GIVING money directly to people sleeping on the street can inadvertently feed the problem of homelessness, according to the Chair of the Tunbridge Wells Churches Winter Shelter.

The Revd Canon Jim Stewart of St James’ Church said that people in the town are ‘very generous’ but warned: “Some people are doing so well from this open handedness, that they no longer contact the various agencies which help them address the issues that have caused their homelessness in the first place.”

He added that, although the numbers in the borough fluctuate, in the run up to last year’s Winter Shelter there were about 30 rough sleepers with various needs that were offered help by themselves, the Borough Council and local charities such as Porchlight and Nourish Foodbank.

“When money is carefully directed through the agencies, the rough sleepers are offered the food they need and they are given help and advice on finding a home, looking for work, sorting out benefits and how to deal with the complex issues that have led to homelessness.

“It’s natural for people to want to help if they pass someone on the street.”

“The money handed over directly usually does not achieve any of these.

“On a wet and miserable day it may seem hard-hearted to walk past someone in need. The impulse to be generous is clearly something that is good. But there is already provision locally to meet that day’s needs and all the agencies would encourage everyone to make their generosity effective. This can best be done by giving to the homeless through a charity.”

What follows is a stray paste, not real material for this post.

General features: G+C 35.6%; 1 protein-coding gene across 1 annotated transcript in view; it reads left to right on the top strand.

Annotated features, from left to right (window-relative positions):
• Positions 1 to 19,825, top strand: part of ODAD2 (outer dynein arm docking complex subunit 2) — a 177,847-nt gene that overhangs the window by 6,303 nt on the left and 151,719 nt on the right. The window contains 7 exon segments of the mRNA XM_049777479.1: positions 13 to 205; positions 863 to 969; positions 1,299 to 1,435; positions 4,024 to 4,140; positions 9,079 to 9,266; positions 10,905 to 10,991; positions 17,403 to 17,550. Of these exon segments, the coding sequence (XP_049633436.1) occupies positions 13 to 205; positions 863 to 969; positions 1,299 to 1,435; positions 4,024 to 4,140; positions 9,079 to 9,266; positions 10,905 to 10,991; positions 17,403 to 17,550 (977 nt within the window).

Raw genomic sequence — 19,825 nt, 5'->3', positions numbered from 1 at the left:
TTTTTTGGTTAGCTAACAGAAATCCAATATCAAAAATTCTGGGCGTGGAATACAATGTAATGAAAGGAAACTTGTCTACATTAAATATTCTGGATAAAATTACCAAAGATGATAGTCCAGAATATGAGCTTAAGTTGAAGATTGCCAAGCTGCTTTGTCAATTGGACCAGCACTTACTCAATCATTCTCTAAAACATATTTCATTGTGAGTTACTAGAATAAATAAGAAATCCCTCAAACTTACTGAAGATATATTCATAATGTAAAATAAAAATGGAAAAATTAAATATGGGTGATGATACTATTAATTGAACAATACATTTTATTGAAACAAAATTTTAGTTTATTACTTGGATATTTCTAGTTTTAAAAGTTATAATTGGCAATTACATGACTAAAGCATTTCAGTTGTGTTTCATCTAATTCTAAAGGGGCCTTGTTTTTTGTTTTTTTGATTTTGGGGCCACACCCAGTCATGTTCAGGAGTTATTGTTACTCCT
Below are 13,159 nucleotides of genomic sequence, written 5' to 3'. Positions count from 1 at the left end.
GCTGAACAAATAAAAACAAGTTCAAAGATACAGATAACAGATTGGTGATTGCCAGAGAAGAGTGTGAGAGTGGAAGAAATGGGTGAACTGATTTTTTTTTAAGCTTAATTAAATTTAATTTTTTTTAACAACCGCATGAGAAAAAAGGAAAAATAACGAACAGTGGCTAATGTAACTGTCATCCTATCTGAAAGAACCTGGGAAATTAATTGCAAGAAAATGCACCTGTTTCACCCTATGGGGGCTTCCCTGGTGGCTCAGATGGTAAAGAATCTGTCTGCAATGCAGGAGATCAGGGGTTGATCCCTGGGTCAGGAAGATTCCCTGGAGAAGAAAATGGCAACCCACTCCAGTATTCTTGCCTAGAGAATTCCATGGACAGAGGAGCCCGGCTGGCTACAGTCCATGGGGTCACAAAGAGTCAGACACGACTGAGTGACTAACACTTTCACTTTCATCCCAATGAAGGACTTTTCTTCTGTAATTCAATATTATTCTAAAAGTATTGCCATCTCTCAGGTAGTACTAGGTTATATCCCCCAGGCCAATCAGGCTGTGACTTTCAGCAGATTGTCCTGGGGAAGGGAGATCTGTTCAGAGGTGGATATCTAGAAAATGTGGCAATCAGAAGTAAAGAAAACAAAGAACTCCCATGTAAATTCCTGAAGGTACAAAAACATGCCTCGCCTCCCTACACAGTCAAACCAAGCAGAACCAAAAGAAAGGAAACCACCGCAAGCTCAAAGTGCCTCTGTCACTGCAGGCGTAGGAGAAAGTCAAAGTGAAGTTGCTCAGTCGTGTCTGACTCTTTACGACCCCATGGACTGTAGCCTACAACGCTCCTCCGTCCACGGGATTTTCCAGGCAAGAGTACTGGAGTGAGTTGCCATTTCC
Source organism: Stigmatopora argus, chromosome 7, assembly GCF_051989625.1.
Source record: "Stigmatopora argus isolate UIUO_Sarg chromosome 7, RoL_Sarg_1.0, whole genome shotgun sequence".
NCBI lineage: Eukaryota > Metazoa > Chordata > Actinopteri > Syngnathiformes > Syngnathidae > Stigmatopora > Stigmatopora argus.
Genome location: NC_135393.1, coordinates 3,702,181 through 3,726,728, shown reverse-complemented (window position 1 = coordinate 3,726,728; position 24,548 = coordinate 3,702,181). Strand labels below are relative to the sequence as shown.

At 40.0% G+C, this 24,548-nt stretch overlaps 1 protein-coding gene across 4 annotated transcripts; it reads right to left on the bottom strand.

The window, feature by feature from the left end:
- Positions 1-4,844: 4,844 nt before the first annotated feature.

The Winter Shelter is run though a management committee with members representing various local churches and chaired by Canon Jim Stewart.

More broadly in Kent, Porchlight found 707 people sleeping rough from April 1, 2016 to March 31, 2017 – a 38 per cent rise on the previous year.

Of these 134 were aged 25 or under – an increase of 71 per cent on the year before.

The charity’s spokesperson Chris Thomas: “This is one of the most complex issues in the homelessness sector. In other parts of the country, studies have shown there’s a mixture of people asking for money.

“There are those who are genuinely homeless and struggling to survive, and others who do actually have a home to return to. We believe more research is needed to find out exactly who is begging on the streets and why they’re doing it.

“It’s natural for people to want to help if they pass someone on the street. Food, a hot drink and even items like tent are good alternatives to giving someone money.

“We also need to ask ourselves why more people aren’t giving to charities. At Porchlight, 90 per cent of the money we receive goes back into frontline services which directly work with people who are homeless.”